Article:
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The flower business may have given Panalpina a boost, but the forwarder has been forced to retreat from dwindling oil and gas moves, cutting staff, according to its latest results.
Announcing gross profit of Sfr736.3m ($745.8m) for the first half of this year, broadly flat with last year, according to CEO Peter Ulber the company took a restructuring hit of Sfr26m ($26.3m) to allow it to “realign our capacities with the current volumes and not wait for the market to recover”.
He added: “During the second quarter it became evident that the oil and gas business will not bounce back any time soon. We took the full restructuring costs in the second quarter instead of later.”
A spokesman for Panalpina explained: “This is about realigning our capacities with the current volumes mostly in the US, Africa and the Middle East. It concerns manpower and infrastructure in hubs such as Houston.”
He added: “We did not close anything in Houston, but we are obviously adapting our workforce to the current demand.”
In its consolidated results, the company explained: “This plan is related to the right-sizing of certain energy solution operations and sites (mainly in the US and in some African countries from the oil and gas sector) due to lower volumes. The rest of the restructuring provision balance (Sfr2.2m) relates to the remaining portion of the 2015 provisioned headcount reductions in Europe, Singapore and certain countries in Africa.”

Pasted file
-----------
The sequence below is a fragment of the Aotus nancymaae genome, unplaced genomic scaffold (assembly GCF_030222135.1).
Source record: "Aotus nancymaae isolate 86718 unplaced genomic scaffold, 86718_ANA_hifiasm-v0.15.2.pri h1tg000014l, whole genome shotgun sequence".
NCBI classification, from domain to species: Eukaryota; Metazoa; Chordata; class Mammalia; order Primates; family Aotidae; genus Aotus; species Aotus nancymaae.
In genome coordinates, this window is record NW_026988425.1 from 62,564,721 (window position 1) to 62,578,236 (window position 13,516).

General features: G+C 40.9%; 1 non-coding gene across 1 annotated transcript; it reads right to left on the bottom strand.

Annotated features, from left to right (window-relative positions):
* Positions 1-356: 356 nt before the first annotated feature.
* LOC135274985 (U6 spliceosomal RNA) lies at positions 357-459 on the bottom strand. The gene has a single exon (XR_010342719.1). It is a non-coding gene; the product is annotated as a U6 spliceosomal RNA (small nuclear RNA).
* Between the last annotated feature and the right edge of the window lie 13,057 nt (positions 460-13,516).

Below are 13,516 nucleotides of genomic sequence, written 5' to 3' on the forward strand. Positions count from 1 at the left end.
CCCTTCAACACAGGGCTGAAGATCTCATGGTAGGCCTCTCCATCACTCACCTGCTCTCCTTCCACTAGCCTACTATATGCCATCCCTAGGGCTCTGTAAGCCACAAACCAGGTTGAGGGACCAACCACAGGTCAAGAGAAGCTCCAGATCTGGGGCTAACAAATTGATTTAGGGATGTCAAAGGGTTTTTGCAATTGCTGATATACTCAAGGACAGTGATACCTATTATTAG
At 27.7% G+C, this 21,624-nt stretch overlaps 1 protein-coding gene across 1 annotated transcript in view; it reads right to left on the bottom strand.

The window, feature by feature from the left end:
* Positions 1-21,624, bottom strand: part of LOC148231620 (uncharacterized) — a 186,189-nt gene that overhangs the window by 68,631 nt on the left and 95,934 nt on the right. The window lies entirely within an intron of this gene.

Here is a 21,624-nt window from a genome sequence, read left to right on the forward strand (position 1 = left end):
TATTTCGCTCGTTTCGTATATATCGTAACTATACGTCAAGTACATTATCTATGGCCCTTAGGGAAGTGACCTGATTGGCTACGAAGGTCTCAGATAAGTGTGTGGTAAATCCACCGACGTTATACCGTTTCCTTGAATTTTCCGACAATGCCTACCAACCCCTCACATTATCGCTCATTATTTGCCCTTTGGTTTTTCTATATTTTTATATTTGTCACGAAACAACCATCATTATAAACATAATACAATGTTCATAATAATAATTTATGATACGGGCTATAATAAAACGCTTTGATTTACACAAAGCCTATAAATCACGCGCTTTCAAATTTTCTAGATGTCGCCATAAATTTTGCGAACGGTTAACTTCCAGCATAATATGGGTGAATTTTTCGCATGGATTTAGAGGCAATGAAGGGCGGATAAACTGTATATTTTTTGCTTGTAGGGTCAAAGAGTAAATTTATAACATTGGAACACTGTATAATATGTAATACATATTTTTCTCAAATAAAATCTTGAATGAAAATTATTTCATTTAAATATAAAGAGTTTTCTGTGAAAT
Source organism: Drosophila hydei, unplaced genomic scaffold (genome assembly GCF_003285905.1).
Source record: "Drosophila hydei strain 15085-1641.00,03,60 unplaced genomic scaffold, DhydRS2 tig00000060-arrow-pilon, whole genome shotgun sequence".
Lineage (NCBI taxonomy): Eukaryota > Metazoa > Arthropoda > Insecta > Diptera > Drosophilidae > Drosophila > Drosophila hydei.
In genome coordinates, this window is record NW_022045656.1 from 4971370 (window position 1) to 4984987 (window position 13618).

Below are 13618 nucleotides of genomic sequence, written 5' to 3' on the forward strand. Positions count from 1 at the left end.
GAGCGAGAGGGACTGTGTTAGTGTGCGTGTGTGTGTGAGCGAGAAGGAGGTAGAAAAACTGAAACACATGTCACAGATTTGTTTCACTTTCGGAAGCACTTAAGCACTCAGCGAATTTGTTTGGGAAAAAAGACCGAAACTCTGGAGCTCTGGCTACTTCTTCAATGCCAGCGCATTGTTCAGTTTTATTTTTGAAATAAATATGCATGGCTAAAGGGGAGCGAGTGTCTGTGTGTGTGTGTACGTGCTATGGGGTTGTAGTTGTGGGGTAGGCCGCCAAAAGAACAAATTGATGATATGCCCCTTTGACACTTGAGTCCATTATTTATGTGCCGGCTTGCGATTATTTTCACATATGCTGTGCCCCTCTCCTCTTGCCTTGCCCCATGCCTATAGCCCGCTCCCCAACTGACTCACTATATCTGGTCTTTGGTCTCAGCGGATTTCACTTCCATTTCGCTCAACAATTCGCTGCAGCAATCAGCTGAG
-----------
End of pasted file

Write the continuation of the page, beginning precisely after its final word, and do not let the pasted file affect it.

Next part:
Panalpina is closing its large JFK airport facility in New York next month, with some 35 job losses, and outsourcing the handling to a third party. Customers will be served from Chicago instead.
Tulsa was also expected to be affected, but the spokesman said: “We still have a presence in Tulsa but operations are actually handled from Houston.”
Mr Ulber said: “Cost control remains a key priority as we continue to balance our business and product mix.
“We still consider the oil and gas industry as a strategic business and are confident that we have taken the right measures in a market that is slowly stabilising. In all other industries, our business has shown good momentum and we expect this to continue throughout the year.”
Among other “lowlights”, the company included the delay in rolling out its new IT system, SAP Transportation Management, although it is now underway.
The group saw first-half net forwarding revenue fall nearly 12% to Sfr2.59bn, while EBIT fell some 42% to Sfr34.7m. However, adjusted for restructuring costs, saw consolidated profit rise, year-on-year, to Sfr47.9m, up 5%.
While the decreasing oil and gas business ate into Q2 revenue, as it did in the first quarter, Panalpina’s 2015 acquisition of Kenya flower forwarder Airflo ensured that air freight volumes rose 8% in the first six months, with 6% contributed by acquired companies. The low oil and gas volumes meant gross profit per ton fell 4% to Sfr690, but there was an increase in gross profit overall of Sfr304.5m, up from Sfr293.6m in 2015.
The depressed oil and gas market also hit Panalpina’s ocean freight, along with one lost high-volume contract. Ocean volumes fell 9% year-on-year, against a market fall of just 1%. Nevertheless, the forwarder increased gross profit per tea by 8%, to Sfr323, with adjusted EBIT at Sfr10.9m.
Logistics remained a relatively stable business unit, shrinking just 3% to bring in a gross profit of Sfr198.9m.
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